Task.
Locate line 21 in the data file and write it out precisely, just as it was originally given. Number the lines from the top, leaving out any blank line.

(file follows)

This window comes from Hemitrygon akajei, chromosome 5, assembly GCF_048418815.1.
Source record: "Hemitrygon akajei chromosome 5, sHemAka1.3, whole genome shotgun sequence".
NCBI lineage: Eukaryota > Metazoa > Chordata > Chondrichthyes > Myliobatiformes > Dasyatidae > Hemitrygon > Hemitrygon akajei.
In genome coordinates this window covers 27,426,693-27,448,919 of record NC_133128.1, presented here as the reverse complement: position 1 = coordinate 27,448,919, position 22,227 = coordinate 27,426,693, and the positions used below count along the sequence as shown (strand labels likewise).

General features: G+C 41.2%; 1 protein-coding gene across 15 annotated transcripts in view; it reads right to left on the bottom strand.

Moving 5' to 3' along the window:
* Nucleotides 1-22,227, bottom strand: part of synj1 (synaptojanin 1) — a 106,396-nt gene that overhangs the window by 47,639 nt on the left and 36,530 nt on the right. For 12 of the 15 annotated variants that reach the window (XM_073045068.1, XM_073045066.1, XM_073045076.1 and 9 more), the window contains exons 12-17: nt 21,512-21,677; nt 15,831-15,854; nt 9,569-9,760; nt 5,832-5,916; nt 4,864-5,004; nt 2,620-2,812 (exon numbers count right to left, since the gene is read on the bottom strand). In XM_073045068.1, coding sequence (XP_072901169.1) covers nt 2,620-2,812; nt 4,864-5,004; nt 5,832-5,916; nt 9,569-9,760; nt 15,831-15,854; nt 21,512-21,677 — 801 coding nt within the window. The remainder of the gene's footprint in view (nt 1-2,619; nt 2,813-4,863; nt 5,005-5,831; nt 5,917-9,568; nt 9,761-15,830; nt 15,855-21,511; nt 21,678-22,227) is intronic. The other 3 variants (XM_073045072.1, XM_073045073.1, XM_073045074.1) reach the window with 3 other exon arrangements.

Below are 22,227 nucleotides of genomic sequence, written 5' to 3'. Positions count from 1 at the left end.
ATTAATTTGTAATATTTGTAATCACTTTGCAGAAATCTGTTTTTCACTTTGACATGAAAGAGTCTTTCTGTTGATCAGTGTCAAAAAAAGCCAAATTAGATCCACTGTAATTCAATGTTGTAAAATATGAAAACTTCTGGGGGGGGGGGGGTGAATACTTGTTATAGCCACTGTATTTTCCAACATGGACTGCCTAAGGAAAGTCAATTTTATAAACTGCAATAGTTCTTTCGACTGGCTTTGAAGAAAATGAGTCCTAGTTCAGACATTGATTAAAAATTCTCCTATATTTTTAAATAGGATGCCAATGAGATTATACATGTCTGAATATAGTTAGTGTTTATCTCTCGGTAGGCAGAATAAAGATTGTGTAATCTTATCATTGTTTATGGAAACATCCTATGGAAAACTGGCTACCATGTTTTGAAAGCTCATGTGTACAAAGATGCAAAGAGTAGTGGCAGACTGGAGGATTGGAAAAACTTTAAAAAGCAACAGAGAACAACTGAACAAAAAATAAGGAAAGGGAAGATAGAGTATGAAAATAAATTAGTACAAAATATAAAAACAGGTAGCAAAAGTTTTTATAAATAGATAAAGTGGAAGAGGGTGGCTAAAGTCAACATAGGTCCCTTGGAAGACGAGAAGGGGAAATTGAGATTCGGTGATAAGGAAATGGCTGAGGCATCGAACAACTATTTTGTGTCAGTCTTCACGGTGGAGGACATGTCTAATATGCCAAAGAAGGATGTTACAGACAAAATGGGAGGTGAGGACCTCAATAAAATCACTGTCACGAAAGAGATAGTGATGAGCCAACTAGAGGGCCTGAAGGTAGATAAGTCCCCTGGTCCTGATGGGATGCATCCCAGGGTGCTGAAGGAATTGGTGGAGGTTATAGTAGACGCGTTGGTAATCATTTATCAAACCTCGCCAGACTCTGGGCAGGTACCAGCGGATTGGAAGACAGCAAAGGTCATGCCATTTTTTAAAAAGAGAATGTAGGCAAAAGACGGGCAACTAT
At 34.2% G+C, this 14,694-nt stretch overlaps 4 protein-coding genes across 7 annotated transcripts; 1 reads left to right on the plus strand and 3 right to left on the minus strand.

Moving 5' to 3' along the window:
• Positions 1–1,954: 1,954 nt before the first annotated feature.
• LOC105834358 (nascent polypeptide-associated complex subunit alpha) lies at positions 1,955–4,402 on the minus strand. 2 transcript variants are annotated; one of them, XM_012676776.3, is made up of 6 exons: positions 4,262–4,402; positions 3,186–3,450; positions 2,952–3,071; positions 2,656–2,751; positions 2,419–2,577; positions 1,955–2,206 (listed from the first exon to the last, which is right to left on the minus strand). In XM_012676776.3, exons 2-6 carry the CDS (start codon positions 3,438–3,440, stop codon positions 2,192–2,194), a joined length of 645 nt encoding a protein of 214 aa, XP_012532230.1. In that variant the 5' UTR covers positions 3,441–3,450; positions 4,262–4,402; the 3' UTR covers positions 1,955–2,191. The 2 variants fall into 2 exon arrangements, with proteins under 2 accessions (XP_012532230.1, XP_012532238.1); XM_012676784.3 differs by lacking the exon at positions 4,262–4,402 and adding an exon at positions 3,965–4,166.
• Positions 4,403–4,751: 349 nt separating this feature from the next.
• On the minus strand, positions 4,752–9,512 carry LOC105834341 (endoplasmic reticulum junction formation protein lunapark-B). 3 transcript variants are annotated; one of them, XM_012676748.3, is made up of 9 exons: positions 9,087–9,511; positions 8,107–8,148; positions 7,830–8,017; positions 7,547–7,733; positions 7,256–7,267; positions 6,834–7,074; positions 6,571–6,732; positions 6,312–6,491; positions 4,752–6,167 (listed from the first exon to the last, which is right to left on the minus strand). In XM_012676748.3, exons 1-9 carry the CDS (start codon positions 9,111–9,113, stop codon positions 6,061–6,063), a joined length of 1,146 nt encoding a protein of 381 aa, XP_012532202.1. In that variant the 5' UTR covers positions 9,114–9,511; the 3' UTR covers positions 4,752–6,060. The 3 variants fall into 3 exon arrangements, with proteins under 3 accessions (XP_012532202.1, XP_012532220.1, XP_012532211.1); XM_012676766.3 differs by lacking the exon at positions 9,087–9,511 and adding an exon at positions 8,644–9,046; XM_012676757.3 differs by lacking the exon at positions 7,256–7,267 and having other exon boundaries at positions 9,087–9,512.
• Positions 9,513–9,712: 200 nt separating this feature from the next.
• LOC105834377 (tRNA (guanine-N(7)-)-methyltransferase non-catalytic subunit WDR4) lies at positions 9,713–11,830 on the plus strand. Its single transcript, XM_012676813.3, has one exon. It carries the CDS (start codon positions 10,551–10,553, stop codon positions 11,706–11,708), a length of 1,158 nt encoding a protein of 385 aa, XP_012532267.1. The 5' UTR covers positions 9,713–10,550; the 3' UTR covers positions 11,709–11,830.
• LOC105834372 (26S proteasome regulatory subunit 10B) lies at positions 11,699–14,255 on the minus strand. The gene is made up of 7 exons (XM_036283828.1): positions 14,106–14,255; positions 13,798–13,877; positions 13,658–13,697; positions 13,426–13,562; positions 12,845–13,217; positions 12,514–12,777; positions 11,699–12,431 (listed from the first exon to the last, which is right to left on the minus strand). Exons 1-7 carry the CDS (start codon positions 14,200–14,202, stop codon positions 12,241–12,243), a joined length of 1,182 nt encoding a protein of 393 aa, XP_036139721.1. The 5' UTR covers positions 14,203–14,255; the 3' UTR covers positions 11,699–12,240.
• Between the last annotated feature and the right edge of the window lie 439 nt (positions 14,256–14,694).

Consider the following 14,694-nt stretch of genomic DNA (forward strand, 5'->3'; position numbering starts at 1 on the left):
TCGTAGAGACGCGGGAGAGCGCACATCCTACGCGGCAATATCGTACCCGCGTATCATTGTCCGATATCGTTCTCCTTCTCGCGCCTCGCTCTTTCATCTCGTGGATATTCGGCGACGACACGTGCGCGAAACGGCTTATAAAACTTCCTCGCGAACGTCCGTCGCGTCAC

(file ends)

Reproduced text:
TCGTAGAGACGCGGGAGAGCGCACATCCTACGCGGCAATATCGTACCCGCGTATCATTGTCCGATATCGTTCTCCTTCTCGCGCCTCGCTCTTTCATCTCGTGGATATTCGGCGACGACACGTGCGCGAAACGGCTTATAAAACTTCCTCGCGAACGTCCGTCGCGTCAC